What will happen if I produce too much milk?

Some mothers are able to produce more milk than their children can tolerate or need. This is due to a strong flow of milk, which comes out quickly and with great force. This situation can be common during the first weeks of breastfeeding while your hormones are being regularized. However, some moms’ strong flow may extend beyond the first few weeks. This can be a bit irritating; however, the good news is that your body is producing a lot of food to be consumed by your little one. Now, if this happens, and you don’t see any improvement, it’s important to look for help to learn how to manage the output of milk and at the same time check your baby’s reaction to the intense milk flow.

How do I know if my milk flow is very strong?

Your baby will:

• Present nausea.

• Experience choking and coughing.

• Have colics.

• Move away from the chest.

• Press your nipple, trying to stop the milk flow, causing you pain.

• Cry or fuss during nursing time.

• Want to eat frequently.

• Present reflux.

• Have explosive and green feces.

In you:

• If your baby separates from your breast, milk will keep coming out quickly without control.

• Your breasts will be overfilled so you feel congestion all the time.

• Milk will come out without control when nursing.

• You will feel your chest milk ducts are obstructed.

What to do in order to contain the strong flow of milk?

• Before breastfeeding, extract some milk to reduce its output speed. Milk is extracted manually or with the help of a breast pump. Just try not to take out a great amount of milk so that further production is not stimulated.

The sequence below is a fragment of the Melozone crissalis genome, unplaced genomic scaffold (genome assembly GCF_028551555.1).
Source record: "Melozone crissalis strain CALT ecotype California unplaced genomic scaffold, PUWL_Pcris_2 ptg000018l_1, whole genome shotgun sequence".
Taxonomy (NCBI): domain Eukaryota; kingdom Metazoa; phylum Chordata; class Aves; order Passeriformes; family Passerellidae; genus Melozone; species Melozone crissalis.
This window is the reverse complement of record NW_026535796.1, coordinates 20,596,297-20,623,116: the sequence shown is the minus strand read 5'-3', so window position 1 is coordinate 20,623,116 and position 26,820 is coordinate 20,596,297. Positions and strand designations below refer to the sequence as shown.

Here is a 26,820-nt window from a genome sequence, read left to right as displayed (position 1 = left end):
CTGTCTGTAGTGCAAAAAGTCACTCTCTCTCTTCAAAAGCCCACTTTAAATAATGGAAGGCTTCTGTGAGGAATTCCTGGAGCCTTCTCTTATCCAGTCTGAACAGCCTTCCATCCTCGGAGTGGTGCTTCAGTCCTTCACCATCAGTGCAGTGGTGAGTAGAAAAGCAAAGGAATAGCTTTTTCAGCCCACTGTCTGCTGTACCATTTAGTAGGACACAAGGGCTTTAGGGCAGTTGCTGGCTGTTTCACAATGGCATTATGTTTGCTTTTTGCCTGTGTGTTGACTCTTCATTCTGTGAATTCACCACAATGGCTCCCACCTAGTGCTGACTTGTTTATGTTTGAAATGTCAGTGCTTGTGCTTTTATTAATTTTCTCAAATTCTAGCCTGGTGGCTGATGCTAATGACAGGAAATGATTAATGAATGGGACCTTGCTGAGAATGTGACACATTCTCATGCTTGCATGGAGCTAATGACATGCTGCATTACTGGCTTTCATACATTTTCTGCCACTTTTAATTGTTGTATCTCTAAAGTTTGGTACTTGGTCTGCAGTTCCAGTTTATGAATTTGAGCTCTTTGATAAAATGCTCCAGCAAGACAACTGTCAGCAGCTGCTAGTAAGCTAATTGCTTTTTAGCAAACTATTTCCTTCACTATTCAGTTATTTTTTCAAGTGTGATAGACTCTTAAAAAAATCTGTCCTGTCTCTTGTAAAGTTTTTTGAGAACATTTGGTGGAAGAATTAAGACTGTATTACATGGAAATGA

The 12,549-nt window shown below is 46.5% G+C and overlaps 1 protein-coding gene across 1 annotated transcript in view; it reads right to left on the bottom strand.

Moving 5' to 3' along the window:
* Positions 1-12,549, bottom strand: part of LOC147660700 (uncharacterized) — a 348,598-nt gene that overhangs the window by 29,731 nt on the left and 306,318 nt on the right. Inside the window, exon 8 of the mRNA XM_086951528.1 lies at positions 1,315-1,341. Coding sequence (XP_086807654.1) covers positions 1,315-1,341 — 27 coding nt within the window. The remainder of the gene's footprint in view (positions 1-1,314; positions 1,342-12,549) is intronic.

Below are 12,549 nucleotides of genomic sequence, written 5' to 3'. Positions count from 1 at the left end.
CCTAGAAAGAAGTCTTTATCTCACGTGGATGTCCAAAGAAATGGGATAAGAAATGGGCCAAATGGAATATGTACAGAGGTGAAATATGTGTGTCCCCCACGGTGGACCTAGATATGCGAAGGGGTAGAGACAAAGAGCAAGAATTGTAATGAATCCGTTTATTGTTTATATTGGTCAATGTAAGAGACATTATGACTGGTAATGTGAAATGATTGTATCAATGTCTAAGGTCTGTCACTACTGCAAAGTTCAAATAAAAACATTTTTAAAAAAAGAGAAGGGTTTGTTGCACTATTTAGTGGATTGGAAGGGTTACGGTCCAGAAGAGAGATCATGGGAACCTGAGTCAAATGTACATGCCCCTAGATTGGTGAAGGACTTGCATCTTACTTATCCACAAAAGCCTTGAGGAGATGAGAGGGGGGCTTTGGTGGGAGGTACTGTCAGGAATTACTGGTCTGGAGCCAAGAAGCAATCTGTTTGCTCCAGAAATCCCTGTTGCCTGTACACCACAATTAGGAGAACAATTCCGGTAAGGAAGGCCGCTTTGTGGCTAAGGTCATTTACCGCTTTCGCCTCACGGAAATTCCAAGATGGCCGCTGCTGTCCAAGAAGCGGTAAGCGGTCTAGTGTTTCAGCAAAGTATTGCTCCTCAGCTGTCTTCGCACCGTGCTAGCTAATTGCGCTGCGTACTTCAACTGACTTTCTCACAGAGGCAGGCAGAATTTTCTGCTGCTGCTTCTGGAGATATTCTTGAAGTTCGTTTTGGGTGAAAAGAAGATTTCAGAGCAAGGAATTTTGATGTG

• Milk is made up of two parts. The first part is dense in lactose; the remaining one contains a greater quantity of fat. Try to give your baby both parts because if he only drinks the first one, he may experience colic.

• Try not to extract milk between feedings, do it only if you feel discomfort. Just verify that you don’t have clogged milk ducts in order to prevent infections.

• Nurse from one single breast for a couple of feedings and then switch to the other. Don’t extract milk from the breast you are not using.

• Look for an alternate nursing position. Sit your baby facing you, lean back slightly and place his head somewhat high on your breast. Try different positions to stimulate the whole breast.

• Pause and burp your baby frequently.

Most likely, the over-production of milk will be managed as your baby grows. Also, your baby will learn to tolerate the flow of milk or get used to it. Now, if you notice that none of the above help, and you’ve given it some time, it is better to contact your specialist for evaluation. He or she will advise an appropriate treatment.

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